Disability Action Week launched by inspirational role model
  • Monday 12 September 2016

National Disability Insurance Scheme Queensland Ambassador Karni Liddell inspired hundreds of primary school children living with a disability at the Is Everybody Here Day event held at the Sunshine Coast Recreation Centre today (September 12).

Division 3 Councillor Peter Cox said Disability Action Week, held from September 11-17, was an important celebration as one in five Queenslanders are either living with a disability or their lives have been touched by disability in some way.

“As this year’s celebrations come at the same time as the Paralympic Games underway in Rio, the 2016 theme for Disability Action Week is Inclusion: it’s a game changer,” Cr Cox said.

“The theme aims to promote the inclusion of people with disability in all levels of sport and the community.

“Reinforced through the Sunshine Coast Social Strategy, council is proud to partner with Department of National Parks, Sport and Racing to deliver the Is Everybody Here Day.”

Cr Cox said the Is Everybody Here Day aimed to raise awareness of the range of physical activity opportunities available to children with a disability and showcase options for involvement in the sporting community.

“And there is no better person to inspire these children than one of Australia’s most well-respected Paralympic swimmers, Karni Liddell who dropped by to share her journey to success,” Cr Cox said.

“The day promoted a viable path for children from first trying a range of activities through to joining a club or participating in the activity on a regular basis.

“Who knows, from today’s event we might see another Karni Liddell compete in years to come in the Australian Paralympic team.”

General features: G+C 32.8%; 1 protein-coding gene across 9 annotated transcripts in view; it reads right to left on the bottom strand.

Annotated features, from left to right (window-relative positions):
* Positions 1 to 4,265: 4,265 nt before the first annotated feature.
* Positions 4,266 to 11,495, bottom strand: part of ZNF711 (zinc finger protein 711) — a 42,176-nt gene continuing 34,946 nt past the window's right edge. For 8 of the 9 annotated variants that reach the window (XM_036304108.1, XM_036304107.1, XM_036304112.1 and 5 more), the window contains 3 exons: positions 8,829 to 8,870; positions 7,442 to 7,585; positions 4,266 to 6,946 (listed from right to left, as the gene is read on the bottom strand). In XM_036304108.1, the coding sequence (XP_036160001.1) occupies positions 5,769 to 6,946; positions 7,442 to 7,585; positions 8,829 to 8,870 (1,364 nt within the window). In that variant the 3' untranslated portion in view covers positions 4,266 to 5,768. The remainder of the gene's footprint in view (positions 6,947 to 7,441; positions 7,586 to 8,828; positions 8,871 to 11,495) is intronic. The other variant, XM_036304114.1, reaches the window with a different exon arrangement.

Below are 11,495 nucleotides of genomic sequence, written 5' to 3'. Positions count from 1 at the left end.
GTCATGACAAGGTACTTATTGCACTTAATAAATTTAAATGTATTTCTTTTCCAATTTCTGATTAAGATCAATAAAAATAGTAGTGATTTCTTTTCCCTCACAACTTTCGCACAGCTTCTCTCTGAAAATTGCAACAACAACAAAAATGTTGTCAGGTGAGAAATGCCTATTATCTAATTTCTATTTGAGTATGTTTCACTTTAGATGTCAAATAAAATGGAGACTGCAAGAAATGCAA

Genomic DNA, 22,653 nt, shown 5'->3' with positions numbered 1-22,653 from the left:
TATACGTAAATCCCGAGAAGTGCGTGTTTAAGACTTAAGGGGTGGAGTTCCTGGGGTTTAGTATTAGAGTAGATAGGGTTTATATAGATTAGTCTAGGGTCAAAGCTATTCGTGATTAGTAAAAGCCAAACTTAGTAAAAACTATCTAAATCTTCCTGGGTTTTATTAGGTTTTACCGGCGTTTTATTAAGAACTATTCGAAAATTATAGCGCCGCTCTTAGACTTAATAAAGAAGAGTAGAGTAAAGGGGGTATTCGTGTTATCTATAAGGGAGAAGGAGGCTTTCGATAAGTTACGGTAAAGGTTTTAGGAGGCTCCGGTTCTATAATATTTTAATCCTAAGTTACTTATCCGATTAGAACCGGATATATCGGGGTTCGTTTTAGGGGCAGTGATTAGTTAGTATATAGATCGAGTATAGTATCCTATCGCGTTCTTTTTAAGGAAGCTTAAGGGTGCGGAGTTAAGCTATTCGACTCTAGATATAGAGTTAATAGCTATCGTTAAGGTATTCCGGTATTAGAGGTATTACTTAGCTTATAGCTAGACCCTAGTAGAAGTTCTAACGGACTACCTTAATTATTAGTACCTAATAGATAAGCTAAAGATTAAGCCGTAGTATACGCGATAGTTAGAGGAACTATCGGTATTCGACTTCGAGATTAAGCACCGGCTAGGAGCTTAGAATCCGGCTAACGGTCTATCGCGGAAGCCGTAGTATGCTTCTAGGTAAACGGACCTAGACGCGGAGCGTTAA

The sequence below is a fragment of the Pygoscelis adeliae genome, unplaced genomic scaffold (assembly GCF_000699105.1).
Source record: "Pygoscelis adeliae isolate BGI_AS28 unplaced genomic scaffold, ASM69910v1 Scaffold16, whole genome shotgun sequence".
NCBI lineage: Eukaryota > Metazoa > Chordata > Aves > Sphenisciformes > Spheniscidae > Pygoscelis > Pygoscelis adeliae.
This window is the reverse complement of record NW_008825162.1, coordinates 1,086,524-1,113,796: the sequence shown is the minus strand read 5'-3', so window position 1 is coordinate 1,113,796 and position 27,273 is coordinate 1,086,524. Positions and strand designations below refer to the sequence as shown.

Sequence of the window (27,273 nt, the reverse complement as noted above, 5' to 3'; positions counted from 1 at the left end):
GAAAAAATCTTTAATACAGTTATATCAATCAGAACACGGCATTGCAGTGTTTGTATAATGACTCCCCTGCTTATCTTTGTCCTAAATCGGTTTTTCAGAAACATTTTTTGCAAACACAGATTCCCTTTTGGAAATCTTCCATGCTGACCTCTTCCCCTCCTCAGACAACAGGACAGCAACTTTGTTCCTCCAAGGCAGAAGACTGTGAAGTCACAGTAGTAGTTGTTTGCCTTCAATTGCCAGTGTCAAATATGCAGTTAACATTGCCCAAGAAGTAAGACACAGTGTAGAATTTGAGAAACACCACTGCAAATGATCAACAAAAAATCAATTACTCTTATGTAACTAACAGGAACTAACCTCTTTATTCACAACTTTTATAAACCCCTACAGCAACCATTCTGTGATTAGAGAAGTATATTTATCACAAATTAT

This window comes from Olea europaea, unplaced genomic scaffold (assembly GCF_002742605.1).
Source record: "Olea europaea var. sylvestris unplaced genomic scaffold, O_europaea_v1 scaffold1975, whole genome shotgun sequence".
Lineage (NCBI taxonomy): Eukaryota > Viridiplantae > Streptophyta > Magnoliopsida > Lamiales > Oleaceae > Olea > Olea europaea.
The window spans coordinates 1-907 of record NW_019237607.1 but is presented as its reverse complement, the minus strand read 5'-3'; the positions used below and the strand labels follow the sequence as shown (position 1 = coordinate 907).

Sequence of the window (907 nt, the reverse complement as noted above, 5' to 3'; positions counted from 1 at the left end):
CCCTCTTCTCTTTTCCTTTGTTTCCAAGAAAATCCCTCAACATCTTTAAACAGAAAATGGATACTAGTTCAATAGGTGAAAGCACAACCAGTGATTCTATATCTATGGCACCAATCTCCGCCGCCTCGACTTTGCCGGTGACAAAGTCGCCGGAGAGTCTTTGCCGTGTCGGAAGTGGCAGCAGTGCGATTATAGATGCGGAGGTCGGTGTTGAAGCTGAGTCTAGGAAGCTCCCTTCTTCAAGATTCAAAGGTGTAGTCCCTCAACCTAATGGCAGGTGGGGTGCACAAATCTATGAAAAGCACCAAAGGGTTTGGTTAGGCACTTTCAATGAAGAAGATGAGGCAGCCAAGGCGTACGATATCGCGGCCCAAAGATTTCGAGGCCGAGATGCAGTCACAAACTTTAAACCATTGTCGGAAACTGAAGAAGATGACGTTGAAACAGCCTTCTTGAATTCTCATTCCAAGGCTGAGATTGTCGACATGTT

Is Everybody Here Day is funded by the Department of National Parks, Sport and Racing. The Organising Committee for the Is Everybody Here Day includes Sport and Recreation Services, Sunshine Coast Recreation Centre, Sunshine Coast Council, Disability Services, Department of Education and Training, Sunshine Coast Children’s Therapy Centre and Special Olympics.

Karni Liddell Bio

Karni Liddell has already established herself as one of Australia's most successful and well-respected Paralympic swimmers of our time. Karni's journey to success began a lot differently than the typical elite athlete. Karni was diagnosed at birth with a degenerative muscle wasting disease called Spinal Muscular Atrophy. Many doctors and specialists told her parents that their first-born child would not walk, sit up or live past her teenage years. In fact many specialists told Terri and Jeff Liddell to make their daughter as comfortable as possible, as exercise only makes this condition worse.

Karni's parents started her on a self-invented rehabilitation program which soon helped them realise that one of the greatest pleasures in life is achieving things people say can't be done! Not only did Karni walk she also established herself as one of the best swimmers in the world. Karni broke her first world record at the age of 14 and went into the Sydney Paralympic Games as the fastest woman in the world for all her events. Karni was also voted in by her teammates to be one of the Australian team captains.